Stimulus Isolation - Why does this work?

Hi,
I recently started using some DC stimulus isolators and I have a
question about how they work.
Each stimulus isolator is powered by its own 18V battery. Each is just
an NPN current source which can be used to sink DC pulses of current
through a load.
If I hook up two stimulus isolators to the same load, but reverse the
polarity of one of these, I can cause current to flow through the load
in either direction.
See
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for a diagram of this circuit.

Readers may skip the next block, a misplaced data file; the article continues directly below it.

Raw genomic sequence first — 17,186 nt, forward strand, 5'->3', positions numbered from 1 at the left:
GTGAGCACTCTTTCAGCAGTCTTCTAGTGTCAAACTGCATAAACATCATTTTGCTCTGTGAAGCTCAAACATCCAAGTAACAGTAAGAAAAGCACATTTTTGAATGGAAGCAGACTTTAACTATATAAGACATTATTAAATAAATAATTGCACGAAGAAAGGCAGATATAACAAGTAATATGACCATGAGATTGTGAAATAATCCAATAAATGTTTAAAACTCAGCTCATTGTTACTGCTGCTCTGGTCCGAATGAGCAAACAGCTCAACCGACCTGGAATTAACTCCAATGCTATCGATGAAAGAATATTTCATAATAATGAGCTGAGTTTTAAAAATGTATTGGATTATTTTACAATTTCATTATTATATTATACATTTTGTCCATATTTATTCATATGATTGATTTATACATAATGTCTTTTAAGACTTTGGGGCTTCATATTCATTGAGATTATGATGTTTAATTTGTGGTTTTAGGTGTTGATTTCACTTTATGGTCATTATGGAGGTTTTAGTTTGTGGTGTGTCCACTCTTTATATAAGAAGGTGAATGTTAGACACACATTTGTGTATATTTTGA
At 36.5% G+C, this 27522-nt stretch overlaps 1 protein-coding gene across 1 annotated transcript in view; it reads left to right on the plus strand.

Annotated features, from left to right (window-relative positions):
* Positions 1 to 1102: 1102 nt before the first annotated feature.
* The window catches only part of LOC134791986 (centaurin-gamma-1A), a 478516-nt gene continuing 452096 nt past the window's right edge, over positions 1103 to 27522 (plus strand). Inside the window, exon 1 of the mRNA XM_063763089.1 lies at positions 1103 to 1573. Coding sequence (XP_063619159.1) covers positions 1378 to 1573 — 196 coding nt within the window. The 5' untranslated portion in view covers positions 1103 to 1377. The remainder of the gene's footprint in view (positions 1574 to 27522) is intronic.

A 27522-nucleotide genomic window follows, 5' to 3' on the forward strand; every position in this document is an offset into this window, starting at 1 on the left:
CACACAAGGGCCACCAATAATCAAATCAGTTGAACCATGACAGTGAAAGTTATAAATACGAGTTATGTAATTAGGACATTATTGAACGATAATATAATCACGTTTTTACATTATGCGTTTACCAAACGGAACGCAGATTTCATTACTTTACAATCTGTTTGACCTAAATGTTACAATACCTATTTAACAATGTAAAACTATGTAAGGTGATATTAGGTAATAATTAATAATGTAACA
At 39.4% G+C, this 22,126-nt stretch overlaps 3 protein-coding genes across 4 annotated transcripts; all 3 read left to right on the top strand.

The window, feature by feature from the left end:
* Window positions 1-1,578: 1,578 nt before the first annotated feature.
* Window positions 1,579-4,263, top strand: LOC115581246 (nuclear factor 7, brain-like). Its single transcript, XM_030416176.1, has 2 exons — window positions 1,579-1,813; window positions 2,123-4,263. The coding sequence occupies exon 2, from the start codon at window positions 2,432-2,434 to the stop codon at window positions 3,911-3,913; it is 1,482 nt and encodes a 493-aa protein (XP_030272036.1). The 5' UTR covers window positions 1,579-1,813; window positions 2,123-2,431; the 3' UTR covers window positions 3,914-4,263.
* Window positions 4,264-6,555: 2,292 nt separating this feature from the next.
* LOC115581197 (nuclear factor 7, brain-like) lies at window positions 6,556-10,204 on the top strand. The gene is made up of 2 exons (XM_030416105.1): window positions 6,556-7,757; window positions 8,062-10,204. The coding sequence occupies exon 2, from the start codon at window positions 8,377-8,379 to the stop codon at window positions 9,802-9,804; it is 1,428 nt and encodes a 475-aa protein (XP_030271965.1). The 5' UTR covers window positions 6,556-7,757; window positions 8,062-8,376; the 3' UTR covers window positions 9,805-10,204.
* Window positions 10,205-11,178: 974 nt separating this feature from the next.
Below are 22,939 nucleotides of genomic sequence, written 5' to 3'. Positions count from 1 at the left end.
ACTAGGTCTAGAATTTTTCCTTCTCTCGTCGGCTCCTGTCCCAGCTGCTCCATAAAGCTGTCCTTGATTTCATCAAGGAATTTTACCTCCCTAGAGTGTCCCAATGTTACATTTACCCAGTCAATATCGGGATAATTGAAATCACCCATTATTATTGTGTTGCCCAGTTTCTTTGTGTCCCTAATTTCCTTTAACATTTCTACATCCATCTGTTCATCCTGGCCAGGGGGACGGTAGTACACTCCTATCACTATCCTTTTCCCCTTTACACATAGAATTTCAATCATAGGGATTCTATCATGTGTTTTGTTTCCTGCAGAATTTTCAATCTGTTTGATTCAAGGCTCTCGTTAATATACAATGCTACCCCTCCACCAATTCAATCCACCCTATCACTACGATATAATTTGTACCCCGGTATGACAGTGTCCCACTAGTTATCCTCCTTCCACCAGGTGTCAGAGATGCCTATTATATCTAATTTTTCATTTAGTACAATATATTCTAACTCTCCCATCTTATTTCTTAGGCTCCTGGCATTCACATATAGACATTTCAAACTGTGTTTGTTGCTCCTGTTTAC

When Q1 is on and Q2 is off current flows in one direction.
When Q2 is on and Q1 is off current flows in the other direction.
My question is what happens when both Q1 and Q2 are off? If the
batteries are slightly different voltages then there is a voltage drop
across the load; why doesn't any current flow through the load? I
checked this case out and indeed no current flows through the load.
Is it because of the isolation of the two "grounds"? Is it because
there is no closed loop for current to flow? Actually I might have just
answered my own question. Still, I would appreciate any insight on this.
Thanks.
-Matt
Reply to
Matt Crema
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